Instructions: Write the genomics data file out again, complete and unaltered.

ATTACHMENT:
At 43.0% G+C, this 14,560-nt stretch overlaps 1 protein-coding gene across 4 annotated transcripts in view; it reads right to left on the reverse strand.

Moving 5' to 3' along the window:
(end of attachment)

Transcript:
At 43.0% G+C, this 14,560-nt stretch overlaps 1 protein-coding gene across 4 annotated transcripts in view; it reads right to left on the reverse strand.

Moving 5' to 3' along the window: